Writing articles – Captions

Captions are important not only for the images themselves, but for the entire article’s readability and visibility for search engines. Therefore, captions are not to be seen as a chore to be gotten rid of, but rather as an opportunity to make the experience better for the reader, and to recruit more readers.

Readers look at a photograph first, then the caption under the photo. If the caption intrigues them by providing context and background information, readers will look back at the photograph and see something new. It’s called the loop, and their next stop is the story.
– Rob Melton, Contributing Editor • September 30, 2012

Some rules for captions

A caption should complete the photo. The reader should not have to look at the story, but should want to look at the story.

Captions must be relevant to the article’s theme. A caption about something totally different from the article’s subject is useless and of no value. Even if the picture isn’t the best available, it is generally possible to write a relevant and informative caption for it. This will increase the value of an otherwise uninspiring picture.

Avoid repetition
Captions should not repeat information that is in the text, but if it can not be avoided, at least don’t do it verbatim: Rewrite the info before putting it in the caption.

All captions should consist of complete sentences
Just as in links, headlines, intro texts and other texts, in captions you must use complete sentences that are grammatically correct and make sense.

Avoid using captions that are unnecessarily long
Three lines of text is the absolute maximum, so captions may be longer for main pictures than for pictures in the left column.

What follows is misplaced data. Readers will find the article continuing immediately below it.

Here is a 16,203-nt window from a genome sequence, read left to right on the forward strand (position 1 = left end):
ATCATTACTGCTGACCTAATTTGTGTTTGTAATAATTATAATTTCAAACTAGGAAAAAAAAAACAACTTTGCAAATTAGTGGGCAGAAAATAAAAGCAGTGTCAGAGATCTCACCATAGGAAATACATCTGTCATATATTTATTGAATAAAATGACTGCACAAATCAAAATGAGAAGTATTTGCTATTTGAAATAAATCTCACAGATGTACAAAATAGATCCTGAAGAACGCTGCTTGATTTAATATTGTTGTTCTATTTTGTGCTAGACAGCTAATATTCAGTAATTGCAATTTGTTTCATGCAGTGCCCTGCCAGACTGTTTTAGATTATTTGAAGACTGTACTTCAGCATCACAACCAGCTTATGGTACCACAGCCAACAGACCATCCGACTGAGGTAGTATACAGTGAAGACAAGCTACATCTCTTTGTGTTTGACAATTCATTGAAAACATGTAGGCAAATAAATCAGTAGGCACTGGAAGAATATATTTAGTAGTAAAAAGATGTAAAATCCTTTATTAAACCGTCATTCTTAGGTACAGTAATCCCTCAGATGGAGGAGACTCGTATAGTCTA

Do not describe or refer to the picture
A good caption is relevant to the picture content and should not describe or refer to the picture, but provide extra information (and thus value) for the reader.

Keywords and names
Include keywords and/or geographical names whenever possible, but not too many or if it ruins readability.

Vary the captions
Try to vary captions within the same article. Repetition is boring, so avoid it whenever possible. Just as two very similar pictures in the same article will compete and largely kill each other, so too will (nearly) identical captions. Also, take care to vary the way you begin captions.

10 additional tips for writing good captions

  1. Avoid stating the obvious. («Dennis Rodman smiles as he kicks a broadcast photographer in the groin.«)
  2. Do not begin with the words a, an or the.
  3. Avoid past tense. Use present or future tense to describe action in a photo. A photograph captures a moment in time; present tense will create a sense of immediacy and impact.
  4. Give readers information they cannot get from just looking at a photo.
  5. Do not begin a caption with names.
  6. Check the facts and be accurate.
  7. Write captions so they go from specific to general or general to specific.
  8. Don’t assume or make judgments. Ask questions in your effort to inform and be specific.
  9. Conversational language works best. Don’t use clichés. Write the caption as if you’re telling a family member a story.
  10. Don’t try to be humorous when the picture is not.